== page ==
mastheade3 link
About   Articles   Reports   Blog   Briefs   Experts

Blog

Desert Year: Meeting Energy Needs is All About Perspective

by Skip Laitner • April 18, 2012 @ 2:25 pm

It had been in my mind for some time.  Picacho Peak is a fascinating and major focal point of the Arizona landscape, located perhaps 40 miles north of Tucson.  I’ve wanted to explore both the peak and its surrounding area almost since my first return to Tucson last May.

Earlier this year Arizona celebrated the 150th anniversary of the only Civil War skirmish that occurred in Arizona — right there in Picacho Pass. The Union forces lost that particular encounter because of the disobedience of an overeager young lieutenant. They also suffered three fatalities in that fight.

The little bit of publicity I saw about this anniversary only heightened my interest in climbing the peak.  So I set out one fine Friday with a friend to get it done.

Picacho Peak at a Distance

Our very first picture was taken at about 7:30 am in the morning as we approached Picacho Peak from the south on Interstate 10.  At that angle and distance one might begin to wonder, how the heck do we even begin to think that we can actually make the ascent? And if we look at the seemingly insatiable demands for energy, how might we do anything but dig for more coal or drill for more oil? (more…)

Tags: ,


Desert Year: Insights on Economy, Energy, and Climate

by Skip Laitner • August 8, 2011 @ 9:29 am

John ‘Skip” Laitner is an economist, enjoying a desert year while on research sabbatical  from the American Council for an Energy-Efficient Economy. Skip is uncovering some surprising insights from his time in the desert that inform the way one looks at the economy and social systems. In a series of posts entitled Desert Year, Skip lends us his insights, as well as his 40 years of experience as an energy and natural resource economist, to probe the economic, climate, and energy challenges that confront us.

A Most Unnatural Cactus! 

Unlike most economic statistics, this really caught my eye.  A very tall and almost too perfect-looking giant saguaro cactus, perched very high upon the hill just outside Tucson. The desert sentinel.  I wondered aloud whether it was real or perhaps artificial.  My friend leaned over as we drove past and assured me that it might be unusually large but it looked quite real.

Still I wondered.

It took me almost six weeks later, this past weekend in fact, to actually find out.  I was out for a late afternoon jaunt and I first started to scoot along on the road right past the cactus.  But as I again looked up again I suddenly thought, why not turn the outing into a more of an adventure? So I decided to get up close and personal.

As I then detoured and surged the 200 meters up the hill, some of the details begin to unfold.  About halfway up, yes, it began to look like the real thing.  From about 30 meters away I spotted a couple of holes that might have been home to Gila Woodpeckers or Gilded Flickers.  And I thought, why yes, it might actually turn out to be very real indeed.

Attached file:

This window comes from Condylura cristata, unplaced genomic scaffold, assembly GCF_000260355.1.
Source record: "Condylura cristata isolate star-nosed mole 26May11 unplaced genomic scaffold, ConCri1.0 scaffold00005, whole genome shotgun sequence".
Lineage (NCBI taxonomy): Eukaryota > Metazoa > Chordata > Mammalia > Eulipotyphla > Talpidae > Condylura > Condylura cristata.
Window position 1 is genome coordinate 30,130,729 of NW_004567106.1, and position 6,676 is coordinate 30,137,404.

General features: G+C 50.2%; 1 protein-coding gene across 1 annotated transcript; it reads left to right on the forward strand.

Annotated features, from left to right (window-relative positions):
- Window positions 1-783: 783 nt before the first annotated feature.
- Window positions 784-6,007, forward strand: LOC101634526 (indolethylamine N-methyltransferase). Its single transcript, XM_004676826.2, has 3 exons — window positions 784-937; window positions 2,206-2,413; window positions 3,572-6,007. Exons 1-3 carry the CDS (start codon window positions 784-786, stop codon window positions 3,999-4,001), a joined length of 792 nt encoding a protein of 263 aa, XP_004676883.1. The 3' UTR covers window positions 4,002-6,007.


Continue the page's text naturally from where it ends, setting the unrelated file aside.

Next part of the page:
But it wasn’t until I was perhaps 10 to 15 meters away that I saw the bolts that held it to its concrete footing, and as I pulled right up to it I spotted the several heavy wires that looked as though they might siphon off a very large current. I’m guessing it was nothing more than a very elegant lighting rod.

I am an economist, enjoying a desert year – very much in the tradition of naturalist Joseph Wood Krutch’s book, The Desert Year.  He wrote it in the year just before he joined the University of Arizona faculty in 1952.  I first read it in the early 1980s.  And as I am slowly making the transition into a year-long research sabbatical with colleagues at the University, the “Desert Year” again informs my thinking.  (more…)

Tags: ,


Did Environmentalists Kill Climate Legislation?

by Frank Ackerman • May 9, 2011 @ 11:32 am

This post first appeared on Triple Crisis.

Climate legislation, even in its most modest and repeatedly compromised variety, failed last year. And there won’t be a second chance with anything like the current Congress. What caused this momentous failure?

Broadly speaking, there are two rival stories. It could be due to the strength of opposing or inertial forces: well-funded lobbying by fossil fuel industries, biased coverage by increasingly right-wing media, the growth of the “Tea Party” subculture and its rejection of science, dysfunctional institutions such as the U.S. Senate with its filibuster rules, and the low priority given to climate legislation by the Obama administration.

Or it could be because environmentalists screwed up and shot themselves in the foot. (more…)

Tags: ,


Older Posts »
Powered by WordPress

-->